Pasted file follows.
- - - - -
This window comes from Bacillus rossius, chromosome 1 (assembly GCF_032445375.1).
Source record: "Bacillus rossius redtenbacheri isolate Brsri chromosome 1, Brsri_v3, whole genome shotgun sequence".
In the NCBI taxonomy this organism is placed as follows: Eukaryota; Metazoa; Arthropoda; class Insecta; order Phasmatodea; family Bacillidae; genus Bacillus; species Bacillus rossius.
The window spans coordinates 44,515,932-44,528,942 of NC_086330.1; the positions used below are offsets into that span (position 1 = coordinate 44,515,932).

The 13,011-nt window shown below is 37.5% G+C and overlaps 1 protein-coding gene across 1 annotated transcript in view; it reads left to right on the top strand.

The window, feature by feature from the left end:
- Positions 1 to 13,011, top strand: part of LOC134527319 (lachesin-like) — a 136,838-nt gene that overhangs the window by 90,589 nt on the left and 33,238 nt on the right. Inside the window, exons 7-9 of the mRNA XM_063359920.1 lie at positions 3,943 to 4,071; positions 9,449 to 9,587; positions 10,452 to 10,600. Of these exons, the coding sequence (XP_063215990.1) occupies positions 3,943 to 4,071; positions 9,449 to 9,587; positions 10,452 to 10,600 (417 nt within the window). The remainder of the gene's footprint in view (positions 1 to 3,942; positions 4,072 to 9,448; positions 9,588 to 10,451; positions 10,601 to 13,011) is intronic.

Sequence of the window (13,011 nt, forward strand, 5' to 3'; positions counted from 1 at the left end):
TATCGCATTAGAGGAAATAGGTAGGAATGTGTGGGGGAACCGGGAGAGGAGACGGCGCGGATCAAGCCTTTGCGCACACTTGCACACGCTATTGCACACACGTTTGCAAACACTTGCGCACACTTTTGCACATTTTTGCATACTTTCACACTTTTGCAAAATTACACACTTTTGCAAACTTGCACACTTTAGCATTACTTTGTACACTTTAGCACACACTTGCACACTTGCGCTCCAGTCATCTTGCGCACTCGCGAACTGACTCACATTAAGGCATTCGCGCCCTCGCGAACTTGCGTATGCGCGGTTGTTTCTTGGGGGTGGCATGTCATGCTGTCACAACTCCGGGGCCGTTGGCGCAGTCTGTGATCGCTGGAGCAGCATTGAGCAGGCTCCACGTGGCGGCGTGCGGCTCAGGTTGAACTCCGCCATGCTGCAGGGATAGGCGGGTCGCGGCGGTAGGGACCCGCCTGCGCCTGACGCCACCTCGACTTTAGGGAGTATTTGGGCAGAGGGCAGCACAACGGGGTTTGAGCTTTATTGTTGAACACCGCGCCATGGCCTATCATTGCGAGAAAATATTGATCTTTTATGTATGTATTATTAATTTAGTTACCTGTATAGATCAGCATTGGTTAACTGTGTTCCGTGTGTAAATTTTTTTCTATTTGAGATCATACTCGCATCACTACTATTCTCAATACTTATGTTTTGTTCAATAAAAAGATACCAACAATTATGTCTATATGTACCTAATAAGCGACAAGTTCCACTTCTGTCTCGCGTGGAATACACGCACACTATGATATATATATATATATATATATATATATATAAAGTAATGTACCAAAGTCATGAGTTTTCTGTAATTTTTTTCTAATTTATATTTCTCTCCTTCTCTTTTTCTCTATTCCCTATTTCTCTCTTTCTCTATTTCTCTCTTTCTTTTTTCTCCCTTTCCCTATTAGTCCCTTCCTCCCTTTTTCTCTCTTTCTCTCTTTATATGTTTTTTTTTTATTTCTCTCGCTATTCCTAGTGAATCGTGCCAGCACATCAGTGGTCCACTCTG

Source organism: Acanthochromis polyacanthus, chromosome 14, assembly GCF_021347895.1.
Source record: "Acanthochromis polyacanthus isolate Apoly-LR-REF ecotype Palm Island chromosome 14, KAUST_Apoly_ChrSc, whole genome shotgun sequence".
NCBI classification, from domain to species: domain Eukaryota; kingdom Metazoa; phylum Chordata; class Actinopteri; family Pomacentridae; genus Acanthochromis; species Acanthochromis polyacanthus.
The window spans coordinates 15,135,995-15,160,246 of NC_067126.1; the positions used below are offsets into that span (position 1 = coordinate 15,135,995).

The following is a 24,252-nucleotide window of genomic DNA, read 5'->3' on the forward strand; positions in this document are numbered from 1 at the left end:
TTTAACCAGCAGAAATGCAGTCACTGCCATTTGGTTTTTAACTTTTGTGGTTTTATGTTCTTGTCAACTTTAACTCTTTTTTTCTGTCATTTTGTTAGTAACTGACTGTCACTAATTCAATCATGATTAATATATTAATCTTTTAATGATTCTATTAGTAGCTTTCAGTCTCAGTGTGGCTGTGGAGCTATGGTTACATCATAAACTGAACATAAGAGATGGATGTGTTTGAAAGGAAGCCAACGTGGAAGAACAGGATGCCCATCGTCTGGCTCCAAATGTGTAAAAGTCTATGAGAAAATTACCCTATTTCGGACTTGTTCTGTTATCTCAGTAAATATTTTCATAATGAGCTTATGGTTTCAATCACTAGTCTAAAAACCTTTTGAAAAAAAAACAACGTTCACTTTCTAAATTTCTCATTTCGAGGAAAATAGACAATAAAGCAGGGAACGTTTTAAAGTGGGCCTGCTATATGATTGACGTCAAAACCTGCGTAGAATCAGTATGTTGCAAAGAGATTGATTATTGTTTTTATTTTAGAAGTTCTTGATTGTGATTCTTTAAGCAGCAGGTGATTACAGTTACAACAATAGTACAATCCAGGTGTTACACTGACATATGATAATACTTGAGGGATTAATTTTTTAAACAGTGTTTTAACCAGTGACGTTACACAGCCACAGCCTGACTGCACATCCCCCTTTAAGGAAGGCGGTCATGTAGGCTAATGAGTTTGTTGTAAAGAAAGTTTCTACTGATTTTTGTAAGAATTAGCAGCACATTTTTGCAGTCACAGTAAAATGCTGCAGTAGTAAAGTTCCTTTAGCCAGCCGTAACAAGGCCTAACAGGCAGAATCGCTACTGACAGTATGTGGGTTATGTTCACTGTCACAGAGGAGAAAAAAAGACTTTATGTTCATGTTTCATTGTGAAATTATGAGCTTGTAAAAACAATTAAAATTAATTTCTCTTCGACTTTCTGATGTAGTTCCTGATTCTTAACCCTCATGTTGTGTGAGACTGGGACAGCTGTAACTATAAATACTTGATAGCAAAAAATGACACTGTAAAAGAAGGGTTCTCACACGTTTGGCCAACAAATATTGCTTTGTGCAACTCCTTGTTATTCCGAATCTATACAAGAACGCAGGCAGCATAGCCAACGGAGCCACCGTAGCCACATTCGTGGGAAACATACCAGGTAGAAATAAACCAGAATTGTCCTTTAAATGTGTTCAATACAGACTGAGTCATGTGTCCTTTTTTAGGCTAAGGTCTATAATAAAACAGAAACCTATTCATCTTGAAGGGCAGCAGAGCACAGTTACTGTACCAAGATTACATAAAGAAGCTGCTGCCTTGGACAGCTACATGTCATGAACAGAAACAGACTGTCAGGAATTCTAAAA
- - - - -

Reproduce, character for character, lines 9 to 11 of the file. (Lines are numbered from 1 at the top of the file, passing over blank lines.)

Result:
TATCGCATTAGAGGAAATAGGTAGGAATGTGTGGGGGAACCGGGAGAGGAGACGGCGCGGATCAAGCCTTTGCGCACACTTGCACACGCTATTGCACACACGTTTGCAAACACTTGCGCACACTTTTGCACATTTTTGCATACTTTCACACTTTTGCAAAATTACACACTTTTGCAAACTTGCACACTTTAGCATTACTTTGTACACTTTAGCACACACTTGCACACTTGCGCTCCAGTCATCTTGCGCACTCGCGAACTGACTCACATTAAGGCATTCGCGCCCTCGCGAACTTGCGTATGCGCGGTTGTTTCTTGGGGGTGGCATGTCATGCTGTCACAACTCCGGGGCCGTTGGCGCAGTCTGTGATCGCTGGAGCAGCATTGAGCAGGCTCCACGTGGCGGCGTGCGGCTCAGGTTGAACTCCGCCATGCTGCAGGGATAGGCGGGTCGCGGCGGTAGGGACCCGCCTGCGCCTGACGCCACCTCGACTTTAGGGAGTATTTGGGCAGAGGGCAGCACAACGGGGTTTGAGCTTTATTGTTGAACACCGCGCCATGGCCTATCATTGCGAGAAAATATTGATCTTTTATGTATGTATTATTAATTTAGTTACCTGTATAGATCAGCATTGGTTAACTGTGTTCCGTGTGTAAATTTTTTTCTATTTGAGATCATACTCGCATCACTACTATTCTCAATACTTATGTTTTGTTCAATAAAAAGATACCAACAATTATGTCTATATGTACCTAATAAGCGACAAGTTCCACTTCTGTCTCGCGTGGAATACACGCACACTATGATATATATATATATATATATATATATATATAAAGTAATGTACCAAAGTCATGAGTTTTCTGTAATTTTTTTCTAATTTATATTTCTCTCCTTCTCTTTTTCTCTATTCCCTATTTCTCTCTTTCTCTATTTCTCTCTTTCTTTTTTCTCCCTTTCCCTATTAGTCCCTTCCTCCCTTTTTCTCTCTTTCTCTCTTTATATGTTTTTTTTTTATTTCTCTCGCTATTCCTAGTGAATCGTGCCAGCACATCAGTGGTCCACTCTG

Source organism: Acanthochromis polyacanthus, chromosome 14, assembly GCF_021347895.1.
Source record: "Acanthochromis polyacanthus isolate Apoly-LR-REF ecotype Palm Island chromosome 14, KAUST_Apoly_ChrSc, whole genome shotgun sequence".